If you’re someone who likes to plan and prepare for major life events, you might find it frustrating that some milestones don’t come with a corresponding age. For example, you might have gotten your driver’s license on your 16th birthday and attended college at age 18, but what about having a child or renting an apartment downtown? At what age is a person ready to buy homes for sale in Springfield MO? Straight out of college, at 22? A few years later, at 25? Or should you stick to renting until you’ve hit the big 3-0?
Well, first of all, planning for the purchase of your first home is different than student housing – it should be based on your financial situation, not your age. A 23-year-old with no debt and a steady job is in a better position to buy a home than a 35-year-old with a weak credit score, piles of debt, and few savings.
To start off, how much debt do you have? If you’re paying off student loans, car loans, and credit cards, you shouldn’t be thinking about a home just yet. Stick with renting until you’ve whittled down that mountain of debt. Similarly, if you don’t have a good credit score due to previous bad financial decisions, continue renting until you can built that number up. Your credit score will be very important when you try to secure a mortgage.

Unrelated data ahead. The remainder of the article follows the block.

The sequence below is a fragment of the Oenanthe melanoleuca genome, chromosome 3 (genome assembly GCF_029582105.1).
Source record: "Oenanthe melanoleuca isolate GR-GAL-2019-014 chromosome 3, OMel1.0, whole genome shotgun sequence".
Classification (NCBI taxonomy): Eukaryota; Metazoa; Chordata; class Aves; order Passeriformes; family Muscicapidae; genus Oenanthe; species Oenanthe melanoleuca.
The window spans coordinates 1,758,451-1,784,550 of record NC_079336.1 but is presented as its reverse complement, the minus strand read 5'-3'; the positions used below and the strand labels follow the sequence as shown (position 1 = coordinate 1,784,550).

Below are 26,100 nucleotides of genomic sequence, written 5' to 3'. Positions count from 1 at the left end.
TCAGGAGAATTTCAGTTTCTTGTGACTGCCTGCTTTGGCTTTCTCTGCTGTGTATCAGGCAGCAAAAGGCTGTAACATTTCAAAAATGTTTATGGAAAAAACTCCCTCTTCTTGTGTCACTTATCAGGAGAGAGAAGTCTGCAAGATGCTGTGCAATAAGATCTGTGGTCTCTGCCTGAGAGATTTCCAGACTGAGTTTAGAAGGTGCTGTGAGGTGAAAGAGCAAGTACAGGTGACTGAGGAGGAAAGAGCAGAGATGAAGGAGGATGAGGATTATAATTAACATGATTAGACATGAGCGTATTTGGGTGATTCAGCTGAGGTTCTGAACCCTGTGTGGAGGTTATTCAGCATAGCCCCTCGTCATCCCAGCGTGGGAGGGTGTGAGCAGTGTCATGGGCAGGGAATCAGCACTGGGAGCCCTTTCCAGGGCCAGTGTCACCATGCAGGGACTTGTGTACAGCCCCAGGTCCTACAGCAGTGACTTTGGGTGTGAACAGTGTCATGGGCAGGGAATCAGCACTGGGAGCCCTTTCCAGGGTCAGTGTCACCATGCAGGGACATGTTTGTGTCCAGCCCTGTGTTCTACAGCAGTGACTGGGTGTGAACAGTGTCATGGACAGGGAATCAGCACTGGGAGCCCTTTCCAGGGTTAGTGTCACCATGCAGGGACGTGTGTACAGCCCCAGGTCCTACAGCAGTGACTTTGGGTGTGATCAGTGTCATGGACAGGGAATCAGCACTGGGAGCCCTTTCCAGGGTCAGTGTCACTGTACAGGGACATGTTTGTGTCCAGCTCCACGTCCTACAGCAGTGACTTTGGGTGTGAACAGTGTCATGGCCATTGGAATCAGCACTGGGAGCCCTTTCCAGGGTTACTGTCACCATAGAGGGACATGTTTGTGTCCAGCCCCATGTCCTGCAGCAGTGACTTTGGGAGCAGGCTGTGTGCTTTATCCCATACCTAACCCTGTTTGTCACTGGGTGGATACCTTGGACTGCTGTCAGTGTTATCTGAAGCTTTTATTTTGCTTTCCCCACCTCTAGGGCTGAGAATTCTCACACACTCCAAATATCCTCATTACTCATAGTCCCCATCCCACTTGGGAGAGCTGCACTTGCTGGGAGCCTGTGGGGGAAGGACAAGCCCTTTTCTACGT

It is also vital that you have a good pile of money put away in your savings account. There should be enough there for a down payment, of course (preferably 20%), but that’s not all! What if you buy a house and then suddenly lose your job or have a medical crisis? That’s where 6-12 months of emergency savings come into play. Finally, remember that you’ll probably be spending a little extra from time to time on maintenance costs. Make sure you have enough money in the bank so that if the pipes burst or your AC breaks, there won’t be any reason to panic.
Finally, you need to think about stability, both in your location and in your occupation. If you aren’t prepared to stay in this home for 4-5 years, you probably shouldn’t be buying it at all. You need to commit yourself to this city and this home. And while few of us feel completely secure in our jobs, you should at least be sure that unemployment isn’t on the horizon.
So while there isn’t a magic age when it comes to buying your first house, there is a financial and occupational checklist that you should run through before you decide to take the plunge and purchase your first home.